Divorce and superannuation splitting – Where mistakes can be made
As experienced family lawyers, we’ve seen that mistakes can be made in the settlement process when there have been changes in accountancy advisors in the past. Or, the client is not up to speed with their super fund by being non-compliant and not taking certain steps, which can cause significant issues at the time of putting a superannuation split in place.
One example of this is a fund that included a commercial property. The separating couple operated their business from that commercial property and had a lease in place between the business controlled by them and their self-managed super fund. However, they had not been paying rent at the market rate so there was money owed by the parties to the super fund, which needed to first be addressed. Other issues can arise where parties have directed dividends earned on shares owned by the SMSF into an account into one of the parties personal names, which required funds to be repaid prior to a split occuring. Often the parties don’t appreciate the significance of these compliance issues and these may only be uncovered at the time of a property settlement.
Issues like these need to be addressed before a split of super can occur. This was only really uncovered because as part of the separation process, there was some degree of scrutiny around whether things had been done properly.
These types of issues have occurred where the people involved have not had their accountant or financial advisor actively involved in the day to day management of the Fund.
What to keep in mind as advisors
What is most important for you to know as an accountant or financial advisor is that there are issues that can arise splitting superannuation in a settlement where the assets owned by the Fund need to be sold to achieve rolling out one parties member entitlement. For example, if the self-managed super fund owned some real estate worth $600,000 but only has $30,000 in the bank where rent gets deposited. If you are wanting to roll out one person’s entitlements into another Fund, you will need to look at selling that real estate in order to get the money out or if that is preferable to avoid, to look at alternative options as to one person retaining a greater share of superannuation and the other taking assets outside of superannuation pool.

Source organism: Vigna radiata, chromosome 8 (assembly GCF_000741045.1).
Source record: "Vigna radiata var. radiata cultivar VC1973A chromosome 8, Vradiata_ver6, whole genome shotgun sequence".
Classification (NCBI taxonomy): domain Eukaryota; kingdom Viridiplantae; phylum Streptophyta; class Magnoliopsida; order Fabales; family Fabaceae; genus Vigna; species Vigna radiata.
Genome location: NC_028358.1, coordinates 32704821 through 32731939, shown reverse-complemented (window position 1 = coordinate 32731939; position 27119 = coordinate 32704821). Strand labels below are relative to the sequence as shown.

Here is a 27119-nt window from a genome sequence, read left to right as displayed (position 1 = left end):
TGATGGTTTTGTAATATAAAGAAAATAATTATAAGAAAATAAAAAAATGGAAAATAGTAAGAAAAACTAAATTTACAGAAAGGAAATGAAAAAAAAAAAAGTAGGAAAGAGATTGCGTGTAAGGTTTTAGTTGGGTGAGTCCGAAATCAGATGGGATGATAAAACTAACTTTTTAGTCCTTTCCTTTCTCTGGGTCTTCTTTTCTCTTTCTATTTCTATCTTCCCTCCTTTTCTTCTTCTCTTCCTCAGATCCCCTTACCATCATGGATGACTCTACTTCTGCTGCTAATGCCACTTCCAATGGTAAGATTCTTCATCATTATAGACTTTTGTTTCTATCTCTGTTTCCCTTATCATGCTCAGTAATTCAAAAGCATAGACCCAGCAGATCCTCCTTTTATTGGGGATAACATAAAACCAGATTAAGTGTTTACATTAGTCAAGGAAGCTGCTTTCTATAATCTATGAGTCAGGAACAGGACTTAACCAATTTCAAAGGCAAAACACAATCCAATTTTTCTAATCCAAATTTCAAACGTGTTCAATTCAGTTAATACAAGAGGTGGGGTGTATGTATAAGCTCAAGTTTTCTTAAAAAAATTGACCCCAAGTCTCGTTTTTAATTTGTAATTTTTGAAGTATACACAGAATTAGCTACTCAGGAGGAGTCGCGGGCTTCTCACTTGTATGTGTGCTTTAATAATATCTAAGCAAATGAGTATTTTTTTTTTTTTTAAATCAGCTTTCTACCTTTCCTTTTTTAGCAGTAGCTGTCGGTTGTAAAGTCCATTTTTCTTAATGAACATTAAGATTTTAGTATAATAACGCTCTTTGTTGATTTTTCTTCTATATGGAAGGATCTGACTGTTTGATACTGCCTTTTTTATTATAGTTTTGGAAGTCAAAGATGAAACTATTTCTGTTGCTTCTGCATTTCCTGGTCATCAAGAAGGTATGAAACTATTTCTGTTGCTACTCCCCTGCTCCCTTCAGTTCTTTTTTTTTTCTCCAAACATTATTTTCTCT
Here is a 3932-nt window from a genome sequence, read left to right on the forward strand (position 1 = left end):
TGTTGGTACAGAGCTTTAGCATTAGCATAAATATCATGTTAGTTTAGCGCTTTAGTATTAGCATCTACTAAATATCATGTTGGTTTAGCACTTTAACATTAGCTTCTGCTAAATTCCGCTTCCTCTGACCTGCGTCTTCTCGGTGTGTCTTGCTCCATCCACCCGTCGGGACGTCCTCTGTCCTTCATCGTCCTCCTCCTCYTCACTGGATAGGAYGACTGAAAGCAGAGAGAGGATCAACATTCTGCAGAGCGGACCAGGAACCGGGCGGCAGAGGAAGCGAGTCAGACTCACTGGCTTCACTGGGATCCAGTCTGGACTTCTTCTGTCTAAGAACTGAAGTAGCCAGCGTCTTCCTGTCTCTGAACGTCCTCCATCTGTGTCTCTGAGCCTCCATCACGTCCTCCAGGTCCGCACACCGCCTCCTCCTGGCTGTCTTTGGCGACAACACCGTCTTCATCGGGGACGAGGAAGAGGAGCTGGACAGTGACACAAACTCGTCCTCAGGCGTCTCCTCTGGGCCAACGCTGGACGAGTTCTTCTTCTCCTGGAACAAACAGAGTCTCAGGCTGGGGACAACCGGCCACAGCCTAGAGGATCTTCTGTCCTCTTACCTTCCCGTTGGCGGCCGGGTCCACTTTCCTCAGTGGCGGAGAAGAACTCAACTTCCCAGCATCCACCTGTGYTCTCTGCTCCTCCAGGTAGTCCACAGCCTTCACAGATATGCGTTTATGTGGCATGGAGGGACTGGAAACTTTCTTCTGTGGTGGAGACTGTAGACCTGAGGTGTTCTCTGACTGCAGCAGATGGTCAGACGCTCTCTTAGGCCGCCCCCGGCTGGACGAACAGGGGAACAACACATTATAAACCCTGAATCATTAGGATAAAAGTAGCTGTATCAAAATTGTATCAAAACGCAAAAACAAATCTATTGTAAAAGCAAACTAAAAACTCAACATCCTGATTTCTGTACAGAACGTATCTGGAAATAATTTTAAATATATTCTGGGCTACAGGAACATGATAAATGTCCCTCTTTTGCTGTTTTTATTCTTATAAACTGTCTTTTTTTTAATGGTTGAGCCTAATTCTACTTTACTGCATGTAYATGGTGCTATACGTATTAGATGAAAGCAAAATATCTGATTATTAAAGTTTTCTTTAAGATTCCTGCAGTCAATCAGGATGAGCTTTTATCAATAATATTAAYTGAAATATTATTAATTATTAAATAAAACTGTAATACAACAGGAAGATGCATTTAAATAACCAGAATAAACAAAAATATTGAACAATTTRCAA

What other options may be available depends on what else there is in the asset pool as to what is going to be the best approach. For example, somebody can keep the premises where the business might operate from, if they are also keeping the business, provided there are other assets in the pool from which to draw from.
The good thing about doing financial settlements in this way is that it gives the client an opportunity to make adjustments to member entitlements where you wouldn’t otherwise be able to.
The key element here when superannuation, divorce and property settlement is involved, is to ensure you are having early conversations with your clients family lawyers, so you can run through a range of different scenarios with your clients as to how the distribution of assets will occur.
Related articles: Pre- and Post-Separation: Securing Private and Confidential Information
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Phillips Family Law is an award winning Family Law practice serving clients across Australia and abroad. Regardless of where you are in your decision making process, we can make you aware of your options. To discuss your situation confidentially phone (07) 3007 9898 or secure a time by clicking here.
Disclaimer: The content in this article provides general information however it does not substitute legal advice or opinion. Information is best used in conjunction with legal advice from an experienced member of our team.